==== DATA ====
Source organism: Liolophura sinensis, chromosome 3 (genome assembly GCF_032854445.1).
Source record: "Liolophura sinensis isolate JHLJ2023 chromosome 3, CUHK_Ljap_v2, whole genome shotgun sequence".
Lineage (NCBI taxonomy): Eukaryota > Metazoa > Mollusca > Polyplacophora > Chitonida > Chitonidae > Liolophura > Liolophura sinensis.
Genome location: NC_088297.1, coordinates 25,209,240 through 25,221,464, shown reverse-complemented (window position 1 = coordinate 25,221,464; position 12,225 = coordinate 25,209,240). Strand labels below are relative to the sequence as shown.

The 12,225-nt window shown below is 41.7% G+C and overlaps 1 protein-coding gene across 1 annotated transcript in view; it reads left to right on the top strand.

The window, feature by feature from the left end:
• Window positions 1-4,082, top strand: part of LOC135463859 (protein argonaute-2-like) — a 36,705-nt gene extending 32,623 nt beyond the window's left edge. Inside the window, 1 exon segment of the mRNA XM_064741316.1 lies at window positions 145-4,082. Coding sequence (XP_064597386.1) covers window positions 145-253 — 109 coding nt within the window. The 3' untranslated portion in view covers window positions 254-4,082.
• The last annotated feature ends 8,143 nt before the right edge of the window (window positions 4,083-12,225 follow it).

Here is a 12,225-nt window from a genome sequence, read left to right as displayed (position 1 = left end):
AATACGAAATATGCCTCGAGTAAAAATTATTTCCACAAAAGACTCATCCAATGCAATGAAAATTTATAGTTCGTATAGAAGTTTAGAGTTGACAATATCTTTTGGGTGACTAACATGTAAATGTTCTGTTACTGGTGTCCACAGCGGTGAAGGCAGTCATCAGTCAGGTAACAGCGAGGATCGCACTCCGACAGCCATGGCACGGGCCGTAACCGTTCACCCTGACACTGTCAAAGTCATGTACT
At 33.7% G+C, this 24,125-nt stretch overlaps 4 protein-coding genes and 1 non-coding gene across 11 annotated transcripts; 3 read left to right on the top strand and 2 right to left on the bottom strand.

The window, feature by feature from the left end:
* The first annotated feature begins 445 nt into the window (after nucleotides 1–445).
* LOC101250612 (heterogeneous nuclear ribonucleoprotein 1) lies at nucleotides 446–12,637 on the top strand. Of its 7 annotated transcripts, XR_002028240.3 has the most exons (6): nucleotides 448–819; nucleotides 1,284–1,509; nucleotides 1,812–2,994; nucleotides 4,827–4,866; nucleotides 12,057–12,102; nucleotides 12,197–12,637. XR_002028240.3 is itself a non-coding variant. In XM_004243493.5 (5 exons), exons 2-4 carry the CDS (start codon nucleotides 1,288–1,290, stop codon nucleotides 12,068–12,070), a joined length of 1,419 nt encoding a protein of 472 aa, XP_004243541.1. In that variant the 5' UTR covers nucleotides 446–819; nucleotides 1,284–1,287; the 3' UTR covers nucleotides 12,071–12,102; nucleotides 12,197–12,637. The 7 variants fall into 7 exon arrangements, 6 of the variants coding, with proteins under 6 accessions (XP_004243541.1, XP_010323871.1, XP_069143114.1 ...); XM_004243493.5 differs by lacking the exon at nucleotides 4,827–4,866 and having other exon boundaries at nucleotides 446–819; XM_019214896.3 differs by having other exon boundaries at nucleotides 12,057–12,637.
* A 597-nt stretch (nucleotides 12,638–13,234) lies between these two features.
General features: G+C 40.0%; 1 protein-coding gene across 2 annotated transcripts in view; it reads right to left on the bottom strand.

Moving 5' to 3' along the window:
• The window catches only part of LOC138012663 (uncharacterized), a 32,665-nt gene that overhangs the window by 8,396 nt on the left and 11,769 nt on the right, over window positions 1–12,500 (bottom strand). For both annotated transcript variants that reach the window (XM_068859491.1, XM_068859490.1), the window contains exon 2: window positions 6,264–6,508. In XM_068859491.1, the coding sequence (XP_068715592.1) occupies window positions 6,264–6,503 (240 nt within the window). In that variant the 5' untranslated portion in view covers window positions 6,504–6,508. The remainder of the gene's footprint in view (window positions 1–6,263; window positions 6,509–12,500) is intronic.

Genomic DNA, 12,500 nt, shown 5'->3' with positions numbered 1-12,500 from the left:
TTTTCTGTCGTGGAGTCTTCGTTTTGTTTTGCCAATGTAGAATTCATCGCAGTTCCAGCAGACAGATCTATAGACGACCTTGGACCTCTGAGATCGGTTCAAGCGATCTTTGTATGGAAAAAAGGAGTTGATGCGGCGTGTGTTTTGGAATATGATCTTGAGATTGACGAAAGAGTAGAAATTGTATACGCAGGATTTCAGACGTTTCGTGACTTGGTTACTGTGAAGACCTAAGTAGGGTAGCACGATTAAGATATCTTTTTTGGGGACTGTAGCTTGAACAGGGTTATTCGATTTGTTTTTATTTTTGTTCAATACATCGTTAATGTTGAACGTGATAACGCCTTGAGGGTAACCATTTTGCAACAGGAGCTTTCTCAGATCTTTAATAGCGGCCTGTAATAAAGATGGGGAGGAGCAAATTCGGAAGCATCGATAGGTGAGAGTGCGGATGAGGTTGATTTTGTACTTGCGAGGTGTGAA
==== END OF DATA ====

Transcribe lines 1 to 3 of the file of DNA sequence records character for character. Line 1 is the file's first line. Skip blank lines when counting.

Source organism: Liolophura sinensis, chromosome 3 (genome assembly GCF_032854445.1).
Source record: "Liolophura sinensis isolate JHLJ2023 chromosome 3, CUHK_Ljap_v2, whole genome shotgun sequence".
Lineage (NCBI taxonomy): Eukaryota > Metazoa > Mollusca > Polyplacophora > Chitonida > Chitonidae > Liolophura > Liolophura sinensis.